(Received 21 May 2004; accepted 6 September 2004)
Published Online: January
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This paper examines the participation of anthropologists in international human rights investigations between 1990 and 1999 by surveying four of the most active organizations, including the Argentine Forensic Anthropology Team, the Guatemalan Forensic Anthropology Foundation, Physicians for Human Rights and the U.N.-sponsored International Criminal Tribunal for the former Yugoslavia. The education level, sex, nationality and primary role of the anthropological members of each team are quantified, as are the types of projects in which they contributed. The results show that 134 anthropologists from 22 nations investigated nearly 1300 sites in 33 countries during the study period. While involvement is not limited to those with advanced degrees and few obstacles are placed before anthropologists who wish to participate, full-time service within these organizations is rare and those interested in a career in forensic anthropology and human rights should understand the employment limitations.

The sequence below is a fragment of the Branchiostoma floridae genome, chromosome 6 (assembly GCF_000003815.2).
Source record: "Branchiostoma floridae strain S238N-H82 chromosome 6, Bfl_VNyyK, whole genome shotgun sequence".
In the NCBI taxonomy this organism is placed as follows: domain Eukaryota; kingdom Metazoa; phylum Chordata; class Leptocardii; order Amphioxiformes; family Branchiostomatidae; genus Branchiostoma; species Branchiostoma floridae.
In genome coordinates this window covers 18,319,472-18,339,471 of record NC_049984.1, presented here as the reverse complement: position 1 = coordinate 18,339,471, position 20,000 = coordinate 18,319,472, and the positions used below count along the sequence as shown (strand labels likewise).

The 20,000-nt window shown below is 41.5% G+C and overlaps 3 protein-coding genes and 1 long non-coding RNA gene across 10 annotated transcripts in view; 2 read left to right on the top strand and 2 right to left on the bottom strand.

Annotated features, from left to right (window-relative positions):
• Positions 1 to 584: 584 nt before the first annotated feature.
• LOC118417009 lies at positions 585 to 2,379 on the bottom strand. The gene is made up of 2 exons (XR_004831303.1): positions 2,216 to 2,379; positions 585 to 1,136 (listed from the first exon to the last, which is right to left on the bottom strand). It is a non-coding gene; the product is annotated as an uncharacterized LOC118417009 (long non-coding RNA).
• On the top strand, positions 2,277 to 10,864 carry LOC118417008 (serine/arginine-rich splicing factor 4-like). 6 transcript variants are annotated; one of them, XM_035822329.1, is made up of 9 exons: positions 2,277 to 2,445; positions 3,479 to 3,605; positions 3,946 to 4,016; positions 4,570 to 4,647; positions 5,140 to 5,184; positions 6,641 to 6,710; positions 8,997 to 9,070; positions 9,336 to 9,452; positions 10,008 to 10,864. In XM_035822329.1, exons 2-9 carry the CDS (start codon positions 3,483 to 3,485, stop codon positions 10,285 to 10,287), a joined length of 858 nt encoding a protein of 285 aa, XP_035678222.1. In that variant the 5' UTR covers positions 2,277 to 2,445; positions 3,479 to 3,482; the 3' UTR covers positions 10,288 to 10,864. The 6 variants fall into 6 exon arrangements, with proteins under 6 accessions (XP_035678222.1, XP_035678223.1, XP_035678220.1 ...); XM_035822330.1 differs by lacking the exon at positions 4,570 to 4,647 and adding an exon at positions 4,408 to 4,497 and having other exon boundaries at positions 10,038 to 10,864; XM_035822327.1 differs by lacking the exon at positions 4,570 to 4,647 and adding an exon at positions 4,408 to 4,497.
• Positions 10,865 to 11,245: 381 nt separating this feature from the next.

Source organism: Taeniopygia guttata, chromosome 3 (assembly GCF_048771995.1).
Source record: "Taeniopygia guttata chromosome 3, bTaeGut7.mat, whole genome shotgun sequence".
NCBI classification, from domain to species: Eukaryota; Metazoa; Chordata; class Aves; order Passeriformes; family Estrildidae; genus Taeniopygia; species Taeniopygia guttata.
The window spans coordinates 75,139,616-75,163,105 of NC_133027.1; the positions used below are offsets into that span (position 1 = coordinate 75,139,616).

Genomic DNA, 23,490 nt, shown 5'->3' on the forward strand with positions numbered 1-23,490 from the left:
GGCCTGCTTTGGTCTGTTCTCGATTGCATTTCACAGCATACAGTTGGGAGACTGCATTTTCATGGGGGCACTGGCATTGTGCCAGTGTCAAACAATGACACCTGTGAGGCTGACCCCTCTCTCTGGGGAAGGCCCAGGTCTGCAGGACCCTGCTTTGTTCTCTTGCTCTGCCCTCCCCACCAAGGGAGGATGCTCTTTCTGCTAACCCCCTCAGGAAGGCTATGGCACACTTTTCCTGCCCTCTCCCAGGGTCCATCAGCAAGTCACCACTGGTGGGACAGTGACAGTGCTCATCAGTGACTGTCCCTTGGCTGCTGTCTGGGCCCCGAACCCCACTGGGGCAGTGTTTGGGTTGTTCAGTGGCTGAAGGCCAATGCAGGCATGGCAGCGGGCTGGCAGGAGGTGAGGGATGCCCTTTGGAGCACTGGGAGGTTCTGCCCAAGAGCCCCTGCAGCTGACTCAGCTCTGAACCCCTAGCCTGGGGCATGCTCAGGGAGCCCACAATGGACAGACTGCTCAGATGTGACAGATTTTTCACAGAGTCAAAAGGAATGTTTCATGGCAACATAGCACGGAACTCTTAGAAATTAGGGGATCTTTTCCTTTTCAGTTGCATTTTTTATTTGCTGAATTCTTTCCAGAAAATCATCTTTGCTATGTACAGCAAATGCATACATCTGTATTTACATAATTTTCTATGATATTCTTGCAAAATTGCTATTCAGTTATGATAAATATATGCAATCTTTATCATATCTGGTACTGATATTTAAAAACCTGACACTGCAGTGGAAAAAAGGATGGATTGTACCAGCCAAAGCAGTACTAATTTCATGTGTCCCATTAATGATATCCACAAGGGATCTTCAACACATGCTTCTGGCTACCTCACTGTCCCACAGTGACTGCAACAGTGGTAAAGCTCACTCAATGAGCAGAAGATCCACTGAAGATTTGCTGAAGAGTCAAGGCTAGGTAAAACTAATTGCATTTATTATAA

Binghamton University, Binghamton, NY
International Forensic Program, Physicians for Human Rights, Seattle, WA
Stock #: JFS2004214